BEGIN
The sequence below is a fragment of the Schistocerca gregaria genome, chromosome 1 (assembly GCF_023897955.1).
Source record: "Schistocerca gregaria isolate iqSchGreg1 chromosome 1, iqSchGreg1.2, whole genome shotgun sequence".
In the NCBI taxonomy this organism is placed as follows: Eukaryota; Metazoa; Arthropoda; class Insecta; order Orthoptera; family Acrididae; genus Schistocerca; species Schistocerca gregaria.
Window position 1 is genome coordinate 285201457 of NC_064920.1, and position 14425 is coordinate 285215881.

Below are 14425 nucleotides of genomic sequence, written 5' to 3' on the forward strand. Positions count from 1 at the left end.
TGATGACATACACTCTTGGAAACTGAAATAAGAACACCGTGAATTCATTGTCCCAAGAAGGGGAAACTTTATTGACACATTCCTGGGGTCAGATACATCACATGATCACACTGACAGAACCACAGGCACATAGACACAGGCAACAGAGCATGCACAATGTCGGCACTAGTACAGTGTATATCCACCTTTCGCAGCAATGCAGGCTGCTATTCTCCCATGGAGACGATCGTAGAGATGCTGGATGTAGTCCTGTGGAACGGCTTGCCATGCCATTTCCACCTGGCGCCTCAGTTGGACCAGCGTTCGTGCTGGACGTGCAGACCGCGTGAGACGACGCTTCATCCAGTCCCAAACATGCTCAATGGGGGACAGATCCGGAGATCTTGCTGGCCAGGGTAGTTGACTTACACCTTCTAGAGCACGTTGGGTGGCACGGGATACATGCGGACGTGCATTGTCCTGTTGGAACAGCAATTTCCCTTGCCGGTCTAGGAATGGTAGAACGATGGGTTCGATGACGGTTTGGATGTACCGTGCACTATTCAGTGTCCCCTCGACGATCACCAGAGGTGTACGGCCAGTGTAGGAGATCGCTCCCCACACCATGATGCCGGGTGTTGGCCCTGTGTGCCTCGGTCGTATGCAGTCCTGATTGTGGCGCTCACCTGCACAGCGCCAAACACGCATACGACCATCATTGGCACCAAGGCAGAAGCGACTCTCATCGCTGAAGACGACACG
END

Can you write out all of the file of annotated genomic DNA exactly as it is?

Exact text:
The sequence below is a fragment of the Schistocerca gregaria genome, chromosome 1 (assembly GCF_023897955.1).
Source record: "Schistocerca gregaria isolate iqSchGreg1 chromosome 1, iqSchGreg1.2, whole genome shotgun sequence".
In the NCBI taxonomy this organism is placed as follows: Eukaryota; Metazoa; Arthropoda; class Insecta; order Orthoptera; family Acrididae; genus Schistocerca; species Schistocerca gregaria.
Window position 1 is genome coordinate 285201457 of NC_064920.1, and position 14425 is coordinate 285215881.

Below are 14425 nucleotides of genomic sequence, written 5' to 3' on the forward strand. Positions count from 1 at the left end.
TGATGACATACACTCTTGGAAACTGAAATAAGAACACCGTGAATTCATTGTCCCAAGAAGGGGAAACTTTATTGACACATTCCTGGGGTCAGATACATCACATGATCACACTGACAGAACCACAGGCACATAGACACAGGCAACAGAGCATGCACAATGTCGGCACTAGTACAGTGTATATCCACCTTTCGCAGCAATGCAGGCTGCTATTCTCCCATGGAGACGATCGTAGAGATGCTGGATGTAGTCCTGTGGAACGGCTTGCCATGCCATTTCCACCTGGCGCCTCAGTTGGACCAGCGTTCGTGCTGGACGTGCAGACCGCGTGAGACGACGCTTCATCCAGTCCCAAACATGCTCAATGGGGGACAGATCCGGAGATCTTGCTGGCCAGGGTAGTTGACTTACACCTTCTAGAGCACGTTGGGTGGCACGGGATACATGCGGACGTGCATTGTCCTGTTGGAACAGCAATTTCCCTTGCCGGTCTAGGAATGGTAGAACGATGGGTTCGATGACGGTTTGGATGTACCGTGCACTATTCAGTGTCCCCTCGACGATCACCAGAGGTGTACGGCCAGTGTAGGAGATCGCTCCCCACACCATGATGCCGGGTGTTGGCCCTGTGTGCCTCGGTCGTATGCAGTCCTGATTGTGGCGCTCACCTGCACAGCGCCAAACACGCATACGACCATCATTGGCACCAAGGCAGAAGCGACTCTCATCGCTGAAGACGACACG